100. The benefits of technological improvements need adequate extension work and education to encourage their adoption. The promotion of the best technology would benefit from improvement in international cooperation regarding technology transfer, as underscored in UNCEDs Agenda 21. The successful international efforts in the Eastern Central Pacific in training crews in effectively avoiding bycatches of dolphins through the use of specifically designed technology is a good example of what can be achieved in this respect.
5.5. Technology Research and Development
101. Fishery technology research in support of a precautionary approach would encourage the improvement of existing technologies and promote the development of appropriate new technologies. Such research would not just concentrate on gears used for capture; for example, research into the cost-effective purification of water supplies to ice plants might considerably reduce post-harvest losses and improve product quality and safety.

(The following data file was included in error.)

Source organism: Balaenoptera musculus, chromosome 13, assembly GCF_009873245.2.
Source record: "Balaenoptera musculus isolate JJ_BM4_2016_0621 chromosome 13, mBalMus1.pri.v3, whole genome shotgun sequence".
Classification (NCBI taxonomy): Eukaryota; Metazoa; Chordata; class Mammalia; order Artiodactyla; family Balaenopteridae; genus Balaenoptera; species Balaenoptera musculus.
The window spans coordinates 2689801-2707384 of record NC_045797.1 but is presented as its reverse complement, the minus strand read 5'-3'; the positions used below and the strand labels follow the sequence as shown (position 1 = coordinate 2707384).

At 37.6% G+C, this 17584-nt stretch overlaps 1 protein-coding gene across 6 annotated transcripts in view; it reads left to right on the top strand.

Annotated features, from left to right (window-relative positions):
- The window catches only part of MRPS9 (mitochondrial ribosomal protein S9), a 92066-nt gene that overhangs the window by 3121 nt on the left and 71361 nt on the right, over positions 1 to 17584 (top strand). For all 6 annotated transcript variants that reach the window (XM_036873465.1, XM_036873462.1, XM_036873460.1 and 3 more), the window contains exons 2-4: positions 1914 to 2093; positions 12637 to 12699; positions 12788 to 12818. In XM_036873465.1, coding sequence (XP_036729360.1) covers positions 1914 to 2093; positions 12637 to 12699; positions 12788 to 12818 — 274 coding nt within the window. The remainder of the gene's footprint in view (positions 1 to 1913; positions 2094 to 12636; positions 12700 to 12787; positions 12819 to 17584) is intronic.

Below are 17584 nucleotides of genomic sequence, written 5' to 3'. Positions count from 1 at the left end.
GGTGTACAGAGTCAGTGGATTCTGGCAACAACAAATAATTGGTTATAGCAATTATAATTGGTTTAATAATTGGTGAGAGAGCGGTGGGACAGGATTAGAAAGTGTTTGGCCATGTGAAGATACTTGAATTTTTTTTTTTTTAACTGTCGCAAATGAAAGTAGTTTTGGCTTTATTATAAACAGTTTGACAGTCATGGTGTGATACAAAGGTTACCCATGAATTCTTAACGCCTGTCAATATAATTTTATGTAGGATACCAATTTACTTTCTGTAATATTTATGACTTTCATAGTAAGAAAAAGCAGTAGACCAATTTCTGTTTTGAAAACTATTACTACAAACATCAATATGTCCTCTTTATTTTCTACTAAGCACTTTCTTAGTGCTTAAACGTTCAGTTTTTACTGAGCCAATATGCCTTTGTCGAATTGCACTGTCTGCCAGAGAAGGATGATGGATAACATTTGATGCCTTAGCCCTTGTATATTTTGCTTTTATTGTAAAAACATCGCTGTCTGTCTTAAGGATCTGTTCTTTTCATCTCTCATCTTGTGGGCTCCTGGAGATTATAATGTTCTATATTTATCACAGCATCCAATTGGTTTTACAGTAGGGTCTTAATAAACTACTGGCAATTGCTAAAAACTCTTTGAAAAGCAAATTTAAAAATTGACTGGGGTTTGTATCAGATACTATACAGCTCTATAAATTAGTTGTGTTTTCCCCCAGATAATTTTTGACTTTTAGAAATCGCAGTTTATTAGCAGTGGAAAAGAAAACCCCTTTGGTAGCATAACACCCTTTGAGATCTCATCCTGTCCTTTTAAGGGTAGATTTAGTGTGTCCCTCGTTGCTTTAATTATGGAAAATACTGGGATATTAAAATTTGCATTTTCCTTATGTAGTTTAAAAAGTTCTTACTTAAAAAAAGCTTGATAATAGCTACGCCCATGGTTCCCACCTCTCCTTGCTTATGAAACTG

102. Technological developments such as satellite tracking may also help precautionary management by improving monitoring of commercial operations and by enabling research to reduce uncertainty about relevant aspects of fisheries science.
5.6. Implementation Guidelines
103. The following measures could be applied in order to implement a precautionary approach to fishery technology development and transfer.
a. Effective mechanisms to ensure that the introduction of technology is subject to review and regulation should be established.
b. A first step in the evaluation procedure is the documentation of the characteristics and amount of the fishery technology currently used.
c. Procedures for the evaluation of new technologies with a view to identify their characteristics in order to promote the use of beneficial technologies and prevent usage of those leading to difficult-to-reverse changes should be established.
d. These procedures should evaluate with appropriate accuracy the possible impacts of the proposed technology in order to avoid wasteful capital and social investments.
e. Authorities should ensure that proponents and other stakeholders understand their obligations and their rights regarding such procedures.